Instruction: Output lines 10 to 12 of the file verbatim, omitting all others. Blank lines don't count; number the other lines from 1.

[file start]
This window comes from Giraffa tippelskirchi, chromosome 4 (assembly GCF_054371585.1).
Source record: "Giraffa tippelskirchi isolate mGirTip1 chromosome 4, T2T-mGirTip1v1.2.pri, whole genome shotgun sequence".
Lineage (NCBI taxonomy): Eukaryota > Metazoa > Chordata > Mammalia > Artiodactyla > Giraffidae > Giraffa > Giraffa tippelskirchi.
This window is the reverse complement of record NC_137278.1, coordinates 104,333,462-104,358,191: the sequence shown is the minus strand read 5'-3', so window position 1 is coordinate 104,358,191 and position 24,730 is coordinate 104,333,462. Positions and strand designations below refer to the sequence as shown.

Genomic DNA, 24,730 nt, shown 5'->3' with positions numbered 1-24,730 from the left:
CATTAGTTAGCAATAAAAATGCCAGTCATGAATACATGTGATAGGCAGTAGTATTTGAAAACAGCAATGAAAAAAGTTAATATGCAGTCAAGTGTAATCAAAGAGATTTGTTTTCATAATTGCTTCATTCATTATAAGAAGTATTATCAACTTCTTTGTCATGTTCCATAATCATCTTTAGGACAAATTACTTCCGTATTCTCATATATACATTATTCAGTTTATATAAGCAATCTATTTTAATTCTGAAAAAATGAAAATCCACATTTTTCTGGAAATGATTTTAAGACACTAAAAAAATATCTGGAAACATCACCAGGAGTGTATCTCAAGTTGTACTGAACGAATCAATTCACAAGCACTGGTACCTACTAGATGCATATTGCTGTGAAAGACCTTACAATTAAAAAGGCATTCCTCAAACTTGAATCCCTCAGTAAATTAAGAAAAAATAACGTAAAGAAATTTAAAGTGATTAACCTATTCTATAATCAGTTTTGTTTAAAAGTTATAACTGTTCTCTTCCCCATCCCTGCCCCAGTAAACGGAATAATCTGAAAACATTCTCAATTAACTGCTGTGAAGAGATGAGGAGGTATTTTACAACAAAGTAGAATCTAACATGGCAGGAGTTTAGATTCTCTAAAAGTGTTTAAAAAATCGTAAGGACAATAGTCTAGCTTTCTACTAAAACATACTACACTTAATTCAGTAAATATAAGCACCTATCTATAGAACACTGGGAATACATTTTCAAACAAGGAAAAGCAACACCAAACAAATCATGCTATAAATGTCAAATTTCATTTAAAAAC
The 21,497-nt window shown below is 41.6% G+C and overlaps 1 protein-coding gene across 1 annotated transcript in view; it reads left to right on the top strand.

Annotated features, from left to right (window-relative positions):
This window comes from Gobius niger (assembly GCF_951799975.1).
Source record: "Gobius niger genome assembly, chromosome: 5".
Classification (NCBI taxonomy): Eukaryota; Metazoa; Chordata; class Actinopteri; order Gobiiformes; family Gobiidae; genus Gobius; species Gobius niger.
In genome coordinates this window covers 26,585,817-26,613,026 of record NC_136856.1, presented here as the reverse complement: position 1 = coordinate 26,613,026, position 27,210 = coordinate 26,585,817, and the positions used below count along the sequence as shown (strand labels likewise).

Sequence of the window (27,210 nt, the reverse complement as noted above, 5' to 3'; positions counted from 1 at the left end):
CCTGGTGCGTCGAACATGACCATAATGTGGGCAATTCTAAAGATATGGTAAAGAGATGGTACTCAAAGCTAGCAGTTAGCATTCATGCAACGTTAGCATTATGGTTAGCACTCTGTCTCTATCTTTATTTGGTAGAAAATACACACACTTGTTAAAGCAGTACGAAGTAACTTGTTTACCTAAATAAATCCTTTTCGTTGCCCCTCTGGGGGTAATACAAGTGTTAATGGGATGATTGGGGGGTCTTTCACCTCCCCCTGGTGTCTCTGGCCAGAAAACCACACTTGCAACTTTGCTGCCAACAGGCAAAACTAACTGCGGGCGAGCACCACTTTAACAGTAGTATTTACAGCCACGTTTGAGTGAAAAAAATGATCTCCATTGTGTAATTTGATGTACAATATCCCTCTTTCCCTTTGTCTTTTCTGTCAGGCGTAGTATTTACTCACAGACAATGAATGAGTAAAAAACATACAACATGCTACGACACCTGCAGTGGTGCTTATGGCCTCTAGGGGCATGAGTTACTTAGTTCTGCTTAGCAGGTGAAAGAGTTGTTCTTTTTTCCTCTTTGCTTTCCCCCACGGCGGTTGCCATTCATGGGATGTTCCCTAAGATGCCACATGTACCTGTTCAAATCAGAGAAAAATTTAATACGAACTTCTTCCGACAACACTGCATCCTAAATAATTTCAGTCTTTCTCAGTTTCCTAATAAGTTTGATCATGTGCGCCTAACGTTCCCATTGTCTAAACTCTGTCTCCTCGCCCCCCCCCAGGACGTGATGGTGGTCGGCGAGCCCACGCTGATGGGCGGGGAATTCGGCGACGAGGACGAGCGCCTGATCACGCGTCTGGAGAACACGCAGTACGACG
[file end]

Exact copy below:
Source record: "Gobius niger genome assembly, chromosome: 5".
Classification (NCBI taxonomy): Eukaryota; Metazoa; Chordata; class Actinopteri; order Gobiiformes; family Gobiidae; genus Gobius; species Gobius niger.
In genome coordinates this window covers 26,585,817-26,613,026 of record NC_136856.1, presented here as the reverse complement: position 1 = coordinate 26,613,026, position 27,210 = coordinate 26,585,817, and the positions used below count along the sequence as shown (strand labels likewise).